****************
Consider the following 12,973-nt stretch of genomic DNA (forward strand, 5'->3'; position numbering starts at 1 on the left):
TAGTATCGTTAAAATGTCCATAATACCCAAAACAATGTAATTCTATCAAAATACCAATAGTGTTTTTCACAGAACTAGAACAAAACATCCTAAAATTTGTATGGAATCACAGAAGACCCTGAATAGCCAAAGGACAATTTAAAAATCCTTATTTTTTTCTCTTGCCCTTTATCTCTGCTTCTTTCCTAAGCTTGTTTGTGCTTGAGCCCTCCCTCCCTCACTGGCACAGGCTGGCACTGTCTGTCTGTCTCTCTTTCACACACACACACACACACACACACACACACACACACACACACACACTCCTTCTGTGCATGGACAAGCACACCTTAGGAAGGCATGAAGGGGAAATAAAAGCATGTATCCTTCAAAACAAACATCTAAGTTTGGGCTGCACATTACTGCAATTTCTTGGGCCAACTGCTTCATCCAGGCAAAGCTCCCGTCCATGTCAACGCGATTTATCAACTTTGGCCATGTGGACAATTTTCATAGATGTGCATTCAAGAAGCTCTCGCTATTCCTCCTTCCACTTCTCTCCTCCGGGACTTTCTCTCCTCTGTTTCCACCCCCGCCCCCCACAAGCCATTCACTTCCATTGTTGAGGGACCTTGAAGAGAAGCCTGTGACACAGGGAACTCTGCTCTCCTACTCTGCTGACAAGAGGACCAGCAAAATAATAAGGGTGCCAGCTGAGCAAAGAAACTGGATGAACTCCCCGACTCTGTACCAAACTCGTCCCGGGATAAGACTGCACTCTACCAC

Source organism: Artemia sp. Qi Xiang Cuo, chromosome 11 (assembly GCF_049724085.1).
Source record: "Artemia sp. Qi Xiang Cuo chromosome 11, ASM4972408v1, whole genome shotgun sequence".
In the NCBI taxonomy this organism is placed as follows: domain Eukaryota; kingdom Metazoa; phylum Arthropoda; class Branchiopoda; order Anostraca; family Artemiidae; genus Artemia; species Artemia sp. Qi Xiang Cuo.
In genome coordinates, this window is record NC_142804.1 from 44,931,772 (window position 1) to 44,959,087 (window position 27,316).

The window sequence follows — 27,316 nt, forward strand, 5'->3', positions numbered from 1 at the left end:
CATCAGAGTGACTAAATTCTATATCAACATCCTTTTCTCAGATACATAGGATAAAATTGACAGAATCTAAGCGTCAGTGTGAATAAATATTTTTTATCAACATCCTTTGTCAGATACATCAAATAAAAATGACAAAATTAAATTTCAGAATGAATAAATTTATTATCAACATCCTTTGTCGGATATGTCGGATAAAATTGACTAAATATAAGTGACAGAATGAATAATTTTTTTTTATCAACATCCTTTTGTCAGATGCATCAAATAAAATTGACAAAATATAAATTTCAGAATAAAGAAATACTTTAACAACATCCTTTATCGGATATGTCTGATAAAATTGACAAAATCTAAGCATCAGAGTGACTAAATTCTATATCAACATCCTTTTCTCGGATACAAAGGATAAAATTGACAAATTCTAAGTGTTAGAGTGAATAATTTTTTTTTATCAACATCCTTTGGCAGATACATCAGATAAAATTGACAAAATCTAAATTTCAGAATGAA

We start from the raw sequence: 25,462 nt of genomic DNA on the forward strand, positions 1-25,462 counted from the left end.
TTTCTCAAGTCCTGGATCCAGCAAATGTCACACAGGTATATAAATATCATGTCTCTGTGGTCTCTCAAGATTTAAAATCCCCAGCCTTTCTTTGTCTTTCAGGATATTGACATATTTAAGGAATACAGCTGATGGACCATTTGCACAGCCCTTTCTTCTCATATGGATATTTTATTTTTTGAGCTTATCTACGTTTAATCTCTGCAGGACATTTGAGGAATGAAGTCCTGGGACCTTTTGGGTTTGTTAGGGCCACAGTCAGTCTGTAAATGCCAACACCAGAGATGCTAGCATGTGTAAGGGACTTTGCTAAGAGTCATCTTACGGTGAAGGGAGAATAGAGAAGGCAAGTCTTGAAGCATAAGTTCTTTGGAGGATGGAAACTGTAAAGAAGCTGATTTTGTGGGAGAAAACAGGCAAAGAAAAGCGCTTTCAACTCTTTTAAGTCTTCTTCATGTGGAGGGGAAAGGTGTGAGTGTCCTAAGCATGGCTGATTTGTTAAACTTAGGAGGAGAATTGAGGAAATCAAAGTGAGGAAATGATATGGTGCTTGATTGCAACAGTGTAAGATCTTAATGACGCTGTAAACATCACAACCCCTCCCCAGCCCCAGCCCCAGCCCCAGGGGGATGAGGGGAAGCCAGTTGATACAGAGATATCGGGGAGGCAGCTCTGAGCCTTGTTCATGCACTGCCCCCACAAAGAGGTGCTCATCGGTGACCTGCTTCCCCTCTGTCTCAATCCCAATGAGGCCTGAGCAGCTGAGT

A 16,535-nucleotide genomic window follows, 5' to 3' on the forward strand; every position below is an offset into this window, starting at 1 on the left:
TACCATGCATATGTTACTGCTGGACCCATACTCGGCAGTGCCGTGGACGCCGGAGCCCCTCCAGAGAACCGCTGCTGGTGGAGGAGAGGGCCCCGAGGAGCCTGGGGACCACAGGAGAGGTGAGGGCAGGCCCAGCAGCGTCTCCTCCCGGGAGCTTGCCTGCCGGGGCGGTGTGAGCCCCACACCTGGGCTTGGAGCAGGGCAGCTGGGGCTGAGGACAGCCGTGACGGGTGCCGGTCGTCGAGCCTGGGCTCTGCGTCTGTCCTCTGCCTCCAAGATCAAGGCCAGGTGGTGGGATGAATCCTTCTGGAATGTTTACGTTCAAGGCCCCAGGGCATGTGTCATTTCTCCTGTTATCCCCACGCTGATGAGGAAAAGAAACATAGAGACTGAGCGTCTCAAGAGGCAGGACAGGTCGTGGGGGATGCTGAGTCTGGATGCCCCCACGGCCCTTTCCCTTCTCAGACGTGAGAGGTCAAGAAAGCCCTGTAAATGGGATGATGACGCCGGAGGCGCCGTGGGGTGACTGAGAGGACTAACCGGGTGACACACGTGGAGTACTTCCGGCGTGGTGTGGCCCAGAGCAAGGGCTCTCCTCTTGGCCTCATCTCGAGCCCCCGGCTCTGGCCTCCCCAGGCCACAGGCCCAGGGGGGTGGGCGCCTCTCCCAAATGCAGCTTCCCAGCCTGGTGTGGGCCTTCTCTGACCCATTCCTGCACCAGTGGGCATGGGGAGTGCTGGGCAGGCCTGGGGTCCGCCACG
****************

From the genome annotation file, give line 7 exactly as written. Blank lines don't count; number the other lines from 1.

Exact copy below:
The window sequence follows — 27,316 nt, forward strand, 5'->3', positions numbered from 1 at the left end: